Opinion

Michael A. Cohen

A Ted Cruz loss would help GOP recover

Senator Ted Cruz launched his presidential campaign this week.
REUTERS
Senator Ted Cruz launched his presidential campaign this week.

I have a confession to make: I’m a Democrat and a progressive, and I’m rooting for Ted Cruz to be the Republican presidential nominee in 2016.

It’s not because I think he will win or because I agree with anything he stands for. It’s because Cruz represents the best hope of returning sanity to American politics.

Cruz is perhaps the quintessential example of Republican politics, circa 2015. He’s uncompromising, ideologically inflexible, and doesn’t appear to be very interested in appealing to non-conservatives. His views are perhaps the most radical and extreme in a political party increasingly defined by rising levels of radicalism and extremism. He is the id of the modern conservative movement.

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Like most Republicans, he desperately wants to repeal Obamacare. He thinks “alarmists’’ are flat earthers. He’s stridently pro-life. He wants to get rid of the IRS and hates immigration reform. He thinks President Obama is the most lawless president ever, which makes me want to send him a biography of Richard Nixon. His foreign policy views are loopy, immature, and scary. And if elected, he would probably make every effort to cut taxes to the bone, reduce social spending dramatically, appoint extremist judges to the nation’s courts and, when all is said and done, roll back the welfare state.

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These policy positions and preferences are generally supported by Republicans, but are particularly popular among the Tea Party. This, of course, is Cruz’s problem. He is so inflexible in his public statements — and so solicitous of the far right — that he’s alienated many other members of the party and presented himself in a way that makes him appear unelectable.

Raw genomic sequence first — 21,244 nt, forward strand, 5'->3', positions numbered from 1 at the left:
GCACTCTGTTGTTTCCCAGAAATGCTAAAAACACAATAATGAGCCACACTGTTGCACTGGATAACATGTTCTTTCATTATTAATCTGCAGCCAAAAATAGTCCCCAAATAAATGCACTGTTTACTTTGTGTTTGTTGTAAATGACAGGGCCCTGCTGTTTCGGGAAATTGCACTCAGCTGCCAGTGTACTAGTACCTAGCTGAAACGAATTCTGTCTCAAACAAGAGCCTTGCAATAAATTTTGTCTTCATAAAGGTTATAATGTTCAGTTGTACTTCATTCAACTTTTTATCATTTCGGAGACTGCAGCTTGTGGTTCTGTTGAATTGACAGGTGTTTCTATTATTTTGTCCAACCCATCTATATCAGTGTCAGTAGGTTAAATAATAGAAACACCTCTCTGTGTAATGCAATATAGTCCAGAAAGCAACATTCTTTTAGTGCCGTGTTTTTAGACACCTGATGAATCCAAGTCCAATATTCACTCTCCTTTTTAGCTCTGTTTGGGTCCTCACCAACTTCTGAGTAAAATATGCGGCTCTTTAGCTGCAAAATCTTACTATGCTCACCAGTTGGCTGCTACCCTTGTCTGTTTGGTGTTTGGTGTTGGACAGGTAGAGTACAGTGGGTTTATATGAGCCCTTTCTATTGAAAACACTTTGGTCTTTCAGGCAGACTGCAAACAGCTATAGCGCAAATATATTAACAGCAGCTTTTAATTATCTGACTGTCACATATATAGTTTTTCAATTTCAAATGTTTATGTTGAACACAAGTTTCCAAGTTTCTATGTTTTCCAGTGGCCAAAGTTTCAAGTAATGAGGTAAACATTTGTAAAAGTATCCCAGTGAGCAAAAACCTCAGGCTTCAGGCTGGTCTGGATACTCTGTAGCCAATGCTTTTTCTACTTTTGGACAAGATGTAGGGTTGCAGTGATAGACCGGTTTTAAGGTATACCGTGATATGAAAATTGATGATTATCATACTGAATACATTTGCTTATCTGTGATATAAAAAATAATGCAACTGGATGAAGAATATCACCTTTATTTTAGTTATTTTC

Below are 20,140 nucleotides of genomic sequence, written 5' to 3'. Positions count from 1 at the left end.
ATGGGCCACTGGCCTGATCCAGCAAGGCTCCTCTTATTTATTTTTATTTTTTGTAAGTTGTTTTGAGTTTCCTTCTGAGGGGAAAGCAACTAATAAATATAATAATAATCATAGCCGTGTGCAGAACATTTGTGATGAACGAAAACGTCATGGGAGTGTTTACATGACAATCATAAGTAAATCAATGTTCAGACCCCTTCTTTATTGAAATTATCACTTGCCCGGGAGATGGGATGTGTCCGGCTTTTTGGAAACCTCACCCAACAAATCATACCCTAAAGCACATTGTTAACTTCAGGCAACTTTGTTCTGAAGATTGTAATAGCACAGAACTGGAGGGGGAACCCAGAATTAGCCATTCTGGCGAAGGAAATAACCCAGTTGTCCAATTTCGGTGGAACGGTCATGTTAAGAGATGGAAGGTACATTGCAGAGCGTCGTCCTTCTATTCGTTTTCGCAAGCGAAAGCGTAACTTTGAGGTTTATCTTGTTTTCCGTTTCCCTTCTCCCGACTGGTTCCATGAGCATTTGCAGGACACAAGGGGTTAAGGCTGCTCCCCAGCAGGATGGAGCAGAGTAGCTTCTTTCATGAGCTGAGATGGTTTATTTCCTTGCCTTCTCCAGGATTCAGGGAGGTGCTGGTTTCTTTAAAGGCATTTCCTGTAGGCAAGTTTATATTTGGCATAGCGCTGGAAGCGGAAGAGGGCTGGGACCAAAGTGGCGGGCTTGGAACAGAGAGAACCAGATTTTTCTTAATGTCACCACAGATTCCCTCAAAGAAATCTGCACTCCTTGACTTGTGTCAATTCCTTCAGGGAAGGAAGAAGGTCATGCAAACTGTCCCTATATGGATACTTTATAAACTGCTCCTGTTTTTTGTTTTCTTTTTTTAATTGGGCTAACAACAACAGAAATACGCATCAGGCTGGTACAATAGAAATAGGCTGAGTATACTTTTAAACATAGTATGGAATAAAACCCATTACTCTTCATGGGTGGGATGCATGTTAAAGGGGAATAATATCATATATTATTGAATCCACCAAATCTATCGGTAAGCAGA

Then again, “appear” might be overly generous. After all, Cruz’s chances of winning the presidency are somewhere between none and zero. A person with Cruz’s views, who in his recent announcement speech did nothing but dispense red meat for conservatives, is not going to appeal to Democrats or independents. In fact, he really doesn’t appeal to non-Tea Party Republicans either.

That means that if he were the nominee, he’d get destroyed, which is really the strongest case to be made for a Cruz presidential bid.

The simple fact of the matter is that the modern GOP has gone off the deep end. The Republican Party is an extreme, obstructionist, inflexible political party that has little interest in tackling America’s many domestic and foreign policy challenges. The GOP’s conservative wing has come to dominate the party and dictate the policy debate among Republicans to a disconcerting degree — blocking any hope of ending Washington’s crippling gridlock.

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The only hope — and it’s a faint one — of returning the GOP to normalcy is by nominating the most extreme, yet still representative, member of the party and having him suffer a monumental electoral loss. Ideally, this would deflate the conservative dream that Americans are pining for a true member of their ilk, not a Republican In Name Only (RINO) like George W. Bush, John McCain, Mitt Romney, etc. Ideally, it would strengthen pragmatic forces in the party who would have the electoral drubbing they need in order to make the case for seizing the GOP back from the Tea Partiers.

I’m not going to lie; it’s a long shot. Motivated reasoning is a hell of a thing. Even if conservatives get someone like Cruz on the top of the GOP ticket, some will still likely be convinced that he wasn’t ideologically rigid enough. Still, the way things are going, faint hope of a Republican reformation is pretty much the best hope we’ve got.

I might be a Democrat and a progressive, but I’m also an American. Little good will come from having one political party controlled by political extremists who are committed not only to gumming up the works of American governance but also to rolling back the social progress of the last 80 years that has made America a better, stronger, and fairer nation. I can see the slogan now: “Cruz 2016, Destroy the Republican Party To Save It.”

Michael A. Cohen is a fellow at the Century Foundation. Follow him on Twitter @speechboy71.

Related:

Dan Wasserman: Ted Cruz announcement

Scot Lehigh: The artifice and artificiality of Ted Cruz

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